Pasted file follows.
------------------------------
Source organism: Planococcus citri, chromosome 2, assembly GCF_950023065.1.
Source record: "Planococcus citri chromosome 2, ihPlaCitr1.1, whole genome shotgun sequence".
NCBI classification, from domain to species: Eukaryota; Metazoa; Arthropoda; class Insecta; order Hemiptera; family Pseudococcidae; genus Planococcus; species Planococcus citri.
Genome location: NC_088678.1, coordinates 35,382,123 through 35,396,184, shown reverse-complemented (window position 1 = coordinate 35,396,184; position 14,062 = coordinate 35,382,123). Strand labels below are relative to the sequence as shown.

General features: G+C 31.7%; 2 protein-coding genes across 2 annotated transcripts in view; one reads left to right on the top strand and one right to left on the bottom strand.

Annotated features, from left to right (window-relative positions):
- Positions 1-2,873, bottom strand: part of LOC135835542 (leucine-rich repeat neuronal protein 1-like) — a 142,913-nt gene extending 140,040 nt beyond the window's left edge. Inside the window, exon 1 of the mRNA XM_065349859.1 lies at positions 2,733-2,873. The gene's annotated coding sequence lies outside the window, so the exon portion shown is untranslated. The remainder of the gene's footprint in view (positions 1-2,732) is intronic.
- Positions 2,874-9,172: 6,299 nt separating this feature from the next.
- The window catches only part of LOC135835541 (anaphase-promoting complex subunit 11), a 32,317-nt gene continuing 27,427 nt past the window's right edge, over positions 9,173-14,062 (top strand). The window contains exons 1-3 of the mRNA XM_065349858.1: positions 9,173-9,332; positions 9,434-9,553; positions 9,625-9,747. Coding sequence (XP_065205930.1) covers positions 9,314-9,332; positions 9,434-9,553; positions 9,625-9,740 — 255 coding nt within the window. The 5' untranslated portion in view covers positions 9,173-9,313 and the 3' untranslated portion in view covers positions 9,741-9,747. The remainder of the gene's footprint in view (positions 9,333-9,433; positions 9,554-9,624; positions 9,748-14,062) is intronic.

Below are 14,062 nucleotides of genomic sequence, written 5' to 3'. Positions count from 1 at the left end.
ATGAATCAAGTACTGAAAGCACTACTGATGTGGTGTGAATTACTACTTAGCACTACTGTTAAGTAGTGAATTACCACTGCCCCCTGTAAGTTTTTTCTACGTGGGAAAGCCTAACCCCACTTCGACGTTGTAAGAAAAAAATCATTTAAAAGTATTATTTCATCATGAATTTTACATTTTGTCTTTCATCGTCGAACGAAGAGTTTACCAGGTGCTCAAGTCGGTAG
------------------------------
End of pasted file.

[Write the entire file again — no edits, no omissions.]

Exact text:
Source organism: Planococcus citri, chromosome 2, assembly GCF_950023065.1.
Source record: "Planococcus citri chromosome 2, ihPlaCitr1.1, whole genome shotgun sequence".
NCBI classification, from domain to species: Eukaryota; Metazoa; Arthropoda; class Insecta; order Hemiptera; family Pseudococcidae; genus Planococcus; species Planococcus citri.
Genome location: NC_088678.1, coordinates 35,382,123 through 35,396,184, shown reverse-complemented (window position 1 = coordinate 35,396,184; position 14,062 = coordinate 35,382,123). Strand labels below are relative to the sequence as shown.

General features: G+C 31.7%; 2 protein-coding genes across 2 annotated transcripts in view; one reads left to right on the top strand and one right to left on the bottom strand.

Annotated features, from left to right (window-relative positions):
- Positions 1-2,873, bottom strand: part of LOC135835542 (leucine-rich repeat neuronal protein 1-like) — a 142,913-nt gene extending 140,040 nt beyond the window's left edge. Inside the window, exon 1 of the mRNA XM_065349859.1 lies at positions 2,733-2,873. The gene's annotated coding sequence lies outside the window, so the exon portion shown is untranslated. The remainder of the gene's footprint in view (positions 1-2,732) is intronic.
- Positions 2,874-9,172: 6,299 nt separating this feature from the next.
- The window catches only part of LOC135835541 (anaphase-promoting complex subunit 11), a 32,317-nt gene continuing 27,427 nt past the window's right edge, over positions 9,173-14,062 (top strand). The window contains exons 1-3 of the mRNA XM_065349858.1: positions 9,173-9,332; positions 9,434-9,553; positions 9,625-9,747. Coding sequence (XP_065205930.1) covers positions 9,314-9,332; positions 9,434-9,553; positions 9,625-9,740 — 255 coding nt within the window. The 5' untranslated portion in view covers positions 9,173-9,313 and the 3' untranslated portion in view covers positions 9,741-9,747. The remainder of the gene's footprint in view (positions 9,333-9,433; positions 9,554-9,624; positions 9,748-14,062) is intronic.

Below are 14,062 nucleotides of genomic sequence, written 5' to 3'. Positions count from 1 at the left end.
ATGAATCAAGTACTGAAAGCACTACTGATGTGGTGTGAATTACTACTTAGCACTACTGTTAAGTAGTGAATTACCACTGCCCCCTGTAAGTTTTTTCTACGTGGGAAAGCCTAACCCCACTTCGACGTTGTAAGAAAAAAATCATTTAAAAGTATTATTTCATCATGAATTTTACATTTTGTCTTTCATCGTCGAACGAAGAGTTTACCAGGTGCTCAAGTCGGTAG